We — me (Jon Reades), Steffen Zschaler (KCL Informatics), and Dani Arribas-Bel (Liverpool Geography) — been awarded money by the SSPP Faculty Education Fund to develop a new approach to using Jupyter notebooks for teaching, conferences, and workshops. Conjuring will use a low-power, small form-factor server running Jupyter Hub without an Internet connection, allowing it to be used in novel environments such as rural schools or in venues (schools, conference centres) where IT and networking support for advanced applications is limited or non-existent.
This past Thursday we were really lucky to catch Dani Arribas-Bel, Senior Lecturer in Geographic Data Science at the University of Liverpool and major contributor to PySAL, on his way back home following two weeks’ […]
This week we had our first ever Python Coding Dojo! Around 25 current and former undergraduate students, PhDs and staff got together for evening of coding, pizza and fun.
Although it has taken rather a long time to see the light of day, our just-published paper is one of the reasons I love my job: drawing on a mix of data science and deep geographical knowledge, we look at the role that new Machine Learning (ML) techniques – normally seen as just a ‘black box’ for making predictions – can play in helping us to develop a deeper understanding of gentrification and neighbourhood change. For those of a ‘TL;DR’ nature (or without the privilege of an institutional subscription!), we wanted to share some of our key ideas in a more accessible format.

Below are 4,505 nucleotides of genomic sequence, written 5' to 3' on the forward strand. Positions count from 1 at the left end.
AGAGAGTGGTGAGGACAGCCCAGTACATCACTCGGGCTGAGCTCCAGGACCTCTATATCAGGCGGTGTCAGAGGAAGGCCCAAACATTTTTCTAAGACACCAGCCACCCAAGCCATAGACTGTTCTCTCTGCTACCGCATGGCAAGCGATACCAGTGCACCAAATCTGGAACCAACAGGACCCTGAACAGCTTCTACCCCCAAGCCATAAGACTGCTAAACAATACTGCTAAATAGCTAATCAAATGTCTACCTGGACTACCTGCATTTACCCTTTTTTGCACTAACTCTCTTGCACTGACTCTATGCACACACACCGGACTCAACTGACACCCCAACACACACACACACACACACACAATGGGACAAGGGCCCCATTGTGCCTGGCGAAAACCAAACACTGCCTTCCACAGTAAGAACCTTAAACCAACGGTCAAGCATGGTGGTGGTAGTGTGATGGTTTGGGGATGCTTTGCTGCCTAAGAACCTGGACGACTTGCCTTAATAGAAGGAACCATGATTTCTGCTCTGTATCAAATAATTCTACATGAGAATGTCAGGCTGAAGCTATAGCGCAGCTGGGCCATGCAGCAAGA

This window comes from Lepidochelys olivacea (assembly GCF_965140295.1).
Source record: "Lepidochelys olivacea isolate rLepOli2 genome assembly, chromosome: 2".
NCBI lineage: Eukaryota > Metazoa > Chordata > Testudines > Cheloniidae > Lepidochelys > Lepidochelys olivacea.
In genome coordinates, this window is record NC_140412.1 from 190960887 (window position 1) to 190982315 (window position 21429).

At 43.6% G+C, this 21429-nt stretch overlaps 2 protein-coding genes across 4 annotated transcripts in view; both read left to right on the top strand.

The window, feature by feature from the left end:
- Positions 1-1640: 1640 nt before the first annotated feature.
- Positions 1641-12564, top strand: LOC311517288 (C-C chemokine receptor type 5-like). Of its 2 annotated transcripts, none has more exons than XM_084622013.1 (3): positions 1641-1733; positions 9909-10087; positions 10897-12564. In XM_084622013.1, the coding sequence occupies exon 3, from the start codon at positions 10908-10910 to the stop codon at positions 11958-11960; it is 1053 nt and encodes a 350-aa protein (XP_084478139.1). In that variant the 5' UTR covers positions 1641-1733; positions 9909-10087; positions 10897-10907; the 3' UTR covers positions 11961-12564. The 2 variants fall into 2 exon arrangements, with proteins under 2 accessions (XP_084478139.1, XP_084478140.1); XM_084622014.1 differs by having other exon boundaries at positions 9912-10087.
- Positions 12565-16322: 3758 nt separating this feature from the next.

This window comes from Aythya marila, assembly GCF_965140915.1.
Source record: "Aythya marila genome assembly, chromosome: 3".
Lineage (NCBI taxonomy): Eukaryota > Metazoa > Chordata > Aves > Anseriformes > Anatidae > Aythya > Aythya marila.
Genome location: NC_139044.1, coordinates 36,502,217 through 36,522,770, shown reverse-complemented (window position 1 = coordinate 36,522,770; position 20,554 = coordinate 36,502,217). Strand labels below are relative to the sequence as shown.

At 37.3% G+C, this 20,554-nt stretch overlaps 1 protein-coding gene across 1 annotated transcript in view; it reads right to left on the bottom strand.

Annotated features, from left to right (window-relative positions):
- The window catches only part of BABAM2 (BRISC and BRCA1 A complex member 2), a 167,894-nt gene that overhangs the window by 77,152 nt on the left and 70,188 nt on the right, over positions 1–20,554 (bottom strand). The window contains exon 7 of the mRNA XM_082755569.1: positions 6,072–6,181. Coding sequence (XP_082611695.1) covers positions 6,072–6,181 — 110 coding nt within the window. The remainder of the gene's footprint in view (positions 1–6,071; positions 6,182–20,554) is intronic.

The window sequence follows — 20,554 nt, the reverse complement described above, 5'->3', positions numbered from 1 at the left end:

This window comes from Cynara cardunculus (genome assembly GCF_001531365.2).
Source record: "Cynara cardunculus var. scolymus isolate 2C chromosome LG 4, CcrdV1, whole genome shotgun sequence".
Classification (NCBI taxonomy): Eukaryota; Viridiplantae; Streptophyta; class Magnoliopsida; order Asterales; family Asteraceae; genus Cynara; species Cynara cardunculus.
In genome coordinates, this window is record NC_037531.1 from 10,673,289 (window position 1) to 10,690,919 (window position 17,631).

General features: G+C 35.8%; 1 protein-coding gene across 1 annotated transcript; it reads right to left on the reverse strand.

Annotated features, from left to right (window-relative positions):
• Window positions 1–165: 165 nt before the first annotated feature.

Although we had some great responses to our initial call, we’re still looking for the ‘right’ candidate for this fully-funded studentship that is open to both undergraduate finalists as well as completing Masters students. The project involves the application of data science techniques (text-mining, topic modelling, graph analysis) to a large, rich data set of 450,000+ PhD theses in order to understand the evolving geography of academic knowledge production: how are groundbreaking ideas produced and circulated, and how does researcher mobility and institutional capacity shape this process?
I’m really excited to announce the latest addition to our department’s growing stable of computational geography research: a fully-funded 1+3 ESRC CASE studentship involving the application of data science techniques (text-mining, topic modelling, graph analysis) to a large, rich data set of 450,000+ PhD theses in order to understand the evolving geography of academic knowledge production: how are groundbreaking ideas produced and circulated, and how does researcher mobility and institutional capacity shape this process?
We’re really pleased to announce that on Wednesday, 22 February Professor Sergio Rey, of the School of Geographical Sciences and Urban Planning at Arizona State University will be discussing the Python Spatial Analysis Library (PySAL). […]